LISBON, Portugal (AP) â¿¿ Portugal's finance minister said Wednesday his country needs a bailout because of its high debts and difficulty raising money on international markets.

Fernando Teixeira dos Santos said in written comments to daily Jornal de Negocios that "I believe it is necessary to resort to the financing mechanisms available in Europe."

Portugal would become the third financially troubled eurozone country after Greece and Ireland to accept assistance from Europe's bailout fund and the International Monetary Fund. Analysts expect Portugal will need up to ⿬80 billion ($114.4 billion).

The move had long been expected as Portugal, one of the 17-nation eurozone's smallest and weakest economies, struggled to finance its economy ahead of what is forecast to be a double-dip recession this year.

Portugal's prime minister was due to make a televised statement at 8 p.m. (1900 GMT, 3 p.m. EDT).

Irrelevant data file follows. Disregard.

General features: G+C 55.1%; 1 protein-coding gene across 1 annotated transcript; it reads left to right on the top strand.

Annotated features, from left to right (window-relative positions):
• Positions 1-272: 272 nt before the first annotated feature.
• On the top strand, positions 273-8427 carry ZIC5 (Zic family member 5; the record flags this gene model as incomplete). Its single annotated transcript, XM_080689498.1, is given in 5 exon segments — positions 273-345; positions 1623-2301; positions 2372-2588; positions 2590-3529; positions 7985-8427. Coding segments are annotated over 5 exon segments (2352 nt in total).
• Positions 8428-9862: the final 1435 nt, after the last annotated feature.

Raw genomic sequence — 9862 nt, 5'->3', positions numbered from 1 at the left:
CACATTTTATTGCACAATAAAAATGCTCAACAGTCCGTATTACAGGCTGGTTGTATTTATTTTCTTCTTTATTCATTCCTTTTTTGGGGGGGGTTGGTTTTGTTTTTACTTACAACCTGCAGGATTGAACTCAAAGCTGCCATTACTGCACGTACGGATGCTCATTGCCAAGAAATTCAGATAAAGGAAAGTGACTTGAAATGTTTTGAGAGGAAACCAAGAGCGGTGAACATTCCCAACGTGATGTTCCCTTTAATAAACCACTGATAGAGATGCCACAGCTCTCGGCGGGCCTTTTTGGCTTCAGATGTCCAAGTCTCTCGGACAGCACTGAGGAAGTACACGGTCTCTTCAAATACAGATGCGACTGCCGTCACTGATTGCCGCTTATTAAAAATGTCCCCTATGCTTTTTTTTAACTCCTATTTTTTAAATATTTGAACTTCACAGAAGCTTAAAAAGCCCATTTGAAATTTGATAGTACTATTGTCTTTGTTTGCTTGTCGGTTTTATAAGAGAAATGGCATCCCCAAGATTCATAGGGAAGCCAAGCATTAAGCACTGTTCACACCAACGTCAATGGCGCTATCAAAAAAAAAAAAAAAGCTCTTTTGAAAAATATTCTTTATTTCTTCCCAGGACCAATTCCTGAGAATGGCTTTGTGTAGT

Market confidence in Portugal's financial future has evaporated over the past year as investors bet the country will not be able to manage its debt load on its own. The yield on its 10-year bond, for example, rose to a new euro-era record of 8.78 percent Wednesday.

Even Portugal's short-term borrowing rates are much higher than what it would likely have to pay for bailout loans as the yield on five-year bonds is now 10 percent. By contrast, Irish average interest rates â¿¿ currently under review for a decrease â¿¿ are 5.8 percent for loans with longer maturities.

Over the past year, Portugal has insisted it doesn't want assistance because the terms of a big loan would lock it into austerity measures for years, lowering the standard of living in what is already one of western Europe's poorest countries. Athens and Dublin were reluctant to accept help for the same reasons.

But authorities have been cornered by the crisis. Rating agencies have downgraded Portuguese bonds to near junk status in recent weeks as new figures showed its debt load is worse than initially thought.

If you liked this article you might like

What's Behind the Surge in Energy Stocks

Hillary Clinton Says Prosecuting Individuals is Key to Wall Street Reform